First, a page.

Reviewby Theron Martin, Mar 15th 2007
Marie dreams of experiencing snow, something which Haré also knows nothing about, and with Guu around even a freak snowstorm in a jungle is possible. The incident inspires Weda to return to her home in the city and take Haré, Guu, Bell, and Ashio with her. The whole village gives them a warm send-off, but the plane trip is a stressful one for Haré, especially once Guu starts popping up as a stewardess and pilot. Once there Haré meets Robert, a bodyguard loyal to Bell who's more than a bit paranoid and trigger-happy, traits which Guu mercilessly eggs on. Although Weda proves that she can act refined when she wants to, Haré seeks a way to prove that she has respectable traits so that she will get along better with Robert, and he and Guu accidentally walking into the middle of a bank robbery led by a game-obsessed bandit may be just the ticket.
The hijinks continue as the plot (if it can be called that) of the series advances by shifting the setting from the natural jungle to the concrete jungle. Perhaps it and the snowstorm story were done because the writers were running thin on jungle-feasible material, but whatever the reason the switch offers up a new recurring character as well as fresh opportunities for Guu-based mischief and Haré-based spaz attacks. Or, in other words, business as usual.
Haré+Guu was widely-regarded as one of the funniest anime series of 2006, and its sixth volume only further supports such praise. Haré's neurotic behavior frequently walks the line between comedy and annoyance – this is a kid who has extensive therapy in his future – but it is still entertaining to watch him cope with all the weird situations Guu puts him in and deal with the ongoing joke that no one else seems to find Guu that unusual. Guu amply does her part as Haré's foil and set-up woman, with that delightfully sardonic smile always signaling that trouble's a-comin'. Most of the time it's hard to tell whether her actions are intended to torment or ultimately help Haré, and often one gets the sense that both are true. The change of setting does not affect that dynamic at all.
Amongst supporting characters, newcomer Robert's own neurosis offers great promise as a manipulative for Guu, while Bell and Ashio blend into the background. The video game-obsessed bandit's constant game references fall short of being reliably funny, but it is one of the few humor failings in the volume. Though not seen at all past the early stages of episode 21, most of the villagers use their brief appearances effectively, especially in the farewell song sung to the departing Haré and Weda. Mysteriously absent for most of the volume is the doctor, although previews for the next volume suggest that we haven't seen the last of him.
As usual, episodes 20-23 offer a few parodies, although not any moreso than at any other time during the series. More noteworthy is one exchange in episode 21, where Weda is teasing Haré at the airport by insisting that the airlines make you take off your shoes before getting on the plane. Though intended to be a joke aimed at the Japanese tradition of always taking one's shoes off before progressing into a house, it becomes unintentionally ironic in light of post-9/11 airline security precautions which have required exactly that. (The episode originally aired in August of 2001, well before such precautions were put into place.)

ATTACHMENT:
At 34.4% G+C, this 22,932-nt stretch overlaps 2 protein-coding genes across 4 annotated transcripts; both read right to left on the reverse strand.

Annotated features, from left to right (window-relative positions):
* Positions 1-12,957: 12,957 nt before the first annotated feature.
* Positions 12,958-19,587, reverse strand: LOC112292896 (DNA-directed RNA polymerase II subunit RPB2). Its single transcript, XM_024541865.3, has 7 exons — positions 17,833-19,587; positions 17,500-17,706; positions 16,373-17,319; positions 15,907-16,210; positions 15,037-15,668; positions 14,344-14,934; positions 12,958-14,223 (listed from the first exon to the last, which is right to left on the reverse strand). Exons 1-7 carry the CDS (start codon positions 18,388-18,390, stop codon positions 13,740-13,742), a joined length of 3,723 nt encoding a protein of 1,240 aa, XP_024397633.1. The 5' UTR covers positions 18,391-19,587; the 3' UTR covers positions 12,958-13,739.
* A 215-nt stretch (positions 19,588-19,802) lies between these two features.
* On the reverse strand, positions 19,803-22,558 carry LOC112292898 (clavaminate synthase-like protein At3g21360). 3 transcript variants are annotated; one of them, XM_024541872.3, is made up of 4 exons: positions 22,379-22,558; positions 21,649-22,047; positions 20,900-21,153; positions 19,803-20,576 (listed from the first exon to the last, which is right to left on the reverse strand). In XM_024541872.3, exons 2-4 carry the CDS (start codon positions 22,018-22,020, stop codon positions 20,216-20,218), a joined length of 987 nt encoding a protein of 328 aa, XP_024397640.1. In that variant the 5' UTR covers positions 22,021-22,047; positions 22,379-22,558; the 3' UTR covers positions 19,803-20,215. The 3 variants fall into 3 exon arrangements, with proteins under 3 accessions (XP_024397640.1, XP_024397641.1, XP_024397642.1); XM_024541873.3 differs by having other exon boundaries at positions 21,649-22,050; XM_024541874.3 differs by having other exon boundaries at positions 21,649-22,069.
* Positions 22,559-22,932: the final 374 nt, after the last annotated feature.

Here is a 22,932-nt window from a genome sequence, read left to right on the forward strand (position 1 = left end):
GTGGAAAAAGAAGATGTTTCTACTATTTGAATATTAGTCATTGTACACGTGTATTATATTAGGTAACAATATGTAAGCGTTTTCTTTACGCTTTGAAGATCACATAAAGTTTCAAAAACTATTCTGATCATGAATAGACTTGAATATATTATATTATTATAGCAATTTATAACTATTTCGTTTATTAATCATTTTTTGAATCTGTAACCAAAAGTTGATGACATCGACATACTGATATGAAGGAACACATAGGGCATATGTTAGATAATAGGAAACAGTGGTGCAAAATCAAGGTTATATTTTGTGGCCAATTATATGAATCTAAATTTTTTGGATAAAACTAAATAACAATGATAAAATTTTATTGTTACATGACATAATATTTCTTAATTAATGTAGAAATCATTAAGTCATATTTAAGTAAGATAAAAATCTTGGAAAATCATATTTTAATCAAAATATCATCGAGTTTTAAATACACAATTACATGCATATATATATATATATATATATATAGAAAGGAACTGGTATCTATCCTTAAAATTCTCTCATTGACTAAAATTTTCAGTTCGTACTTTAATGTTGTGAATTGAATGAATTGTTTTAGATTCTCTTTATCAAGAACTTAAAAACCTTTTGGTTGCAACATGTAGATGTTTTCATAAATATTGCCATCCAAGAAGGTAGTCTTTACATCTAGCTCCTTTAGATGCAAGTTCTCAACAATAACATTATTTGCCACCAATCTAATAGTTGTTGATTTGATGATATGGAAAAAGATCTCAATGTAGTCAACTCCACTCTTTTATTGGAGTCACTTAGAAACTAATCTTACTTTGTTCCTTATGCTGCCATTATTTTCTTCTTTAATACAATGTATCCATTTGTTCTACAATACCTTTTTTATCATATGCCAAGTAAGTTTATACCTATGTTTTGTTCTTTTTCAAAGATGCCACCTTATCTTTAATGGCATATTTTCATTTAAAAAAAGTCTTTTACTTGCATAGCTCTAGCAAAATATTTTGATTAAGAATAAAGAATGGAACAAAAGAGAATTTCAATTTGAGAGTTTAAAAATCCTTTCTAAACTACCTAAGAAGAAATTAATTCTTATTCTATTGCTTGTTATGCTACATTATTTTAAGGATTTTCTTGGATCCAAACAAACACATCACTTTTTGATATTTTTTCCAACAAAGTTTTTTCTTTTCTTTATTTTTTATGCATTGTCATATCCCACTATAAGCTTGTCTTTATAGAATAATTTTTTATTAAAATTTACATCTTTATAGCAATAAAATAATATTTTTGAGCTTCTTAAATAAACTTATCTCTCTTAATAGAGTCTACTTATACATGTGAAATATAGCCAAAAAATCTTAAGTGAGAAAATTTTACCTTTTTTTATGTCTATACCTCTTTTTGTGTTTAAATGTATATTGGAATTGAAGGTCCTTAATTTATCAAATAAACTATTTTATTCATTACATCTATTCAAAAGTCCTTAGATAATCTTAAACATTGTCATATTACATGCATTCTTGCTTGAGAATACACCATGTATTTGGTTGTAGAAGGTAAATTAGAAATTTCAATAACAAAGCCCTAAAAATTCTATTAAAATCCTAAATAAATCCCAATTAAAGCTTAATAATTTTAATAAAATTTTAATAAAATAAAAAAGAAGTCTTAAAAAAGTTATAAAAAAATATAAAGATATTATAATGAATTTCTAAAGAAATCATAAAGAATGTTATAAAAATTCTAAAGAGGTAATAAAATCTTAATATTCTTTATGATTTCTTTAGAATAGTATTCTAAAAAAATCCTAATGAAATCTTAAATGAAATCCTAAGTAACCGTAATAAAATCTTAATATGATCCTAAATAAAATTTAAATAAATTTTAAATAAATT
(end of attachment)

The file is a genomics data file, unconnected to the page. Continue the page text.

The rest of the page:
While it has never been a top-quality series artistically, neither do these episodes suffer for it. The pattern of bright, colorful, and distinctive background and character art continues, with animation plenty smooth enough to handle all of the visual gags. It entirely lacks fancy CG effects, but that also keeps the series from dating itself; the series does not look like it's already almost six years old, and probably won't show its age much more six years from now. Its capable musical score remains constant, with themes changing little even after the setting transition. The opener also remains unchanged, although the closer (which is supposedly not the original closer) has been updated a little bit by the end of the volume if one watches carefully.
The English release of Haré+Guu has always been blessed with a terrific English dub by Bang Zoom, and after hearing this volume one may gain new respect for the job Alex Simon is doing as Haré. Maintaining that level of anxiety and panic certainly can't be easy, but Alex does a splendid job, while Jennifer Sekiguchi continues to remind people why her performance as Guu was widely-considered to be one of the best comedy performances of 2006. The rest of the cast also delivers capable performances, especially on the surprisingly good English version of the farewell song. The English script sticks remarkably close to the original for a comedy series, which occasionally proves to be a detriment when a joke doesn't carry through the translation well.
The Extras offered by AN Entertainment have changed little since the first volume. The liner notes still include translation notes and other assorted minor tidbits, while those same liner notes can also be found on the DVD. Other Extras include the standard clean opener and closers, a limited Production Art Gallery, and English dub outtakes (the blooper real, not the alternate dialogue stuff).
Sustaining a heavy dose of comedy over 20+ episodes is not an easy task, but Haré+Guu has proven plenty capable. The jokes and fun just keep rolling on despite the change of venue.
Overall (dub) : B+
Overall (sub) : B+
Story : B+
Animation : B
Art : B
Music : B+
+ Consistently funny, strong English dub.
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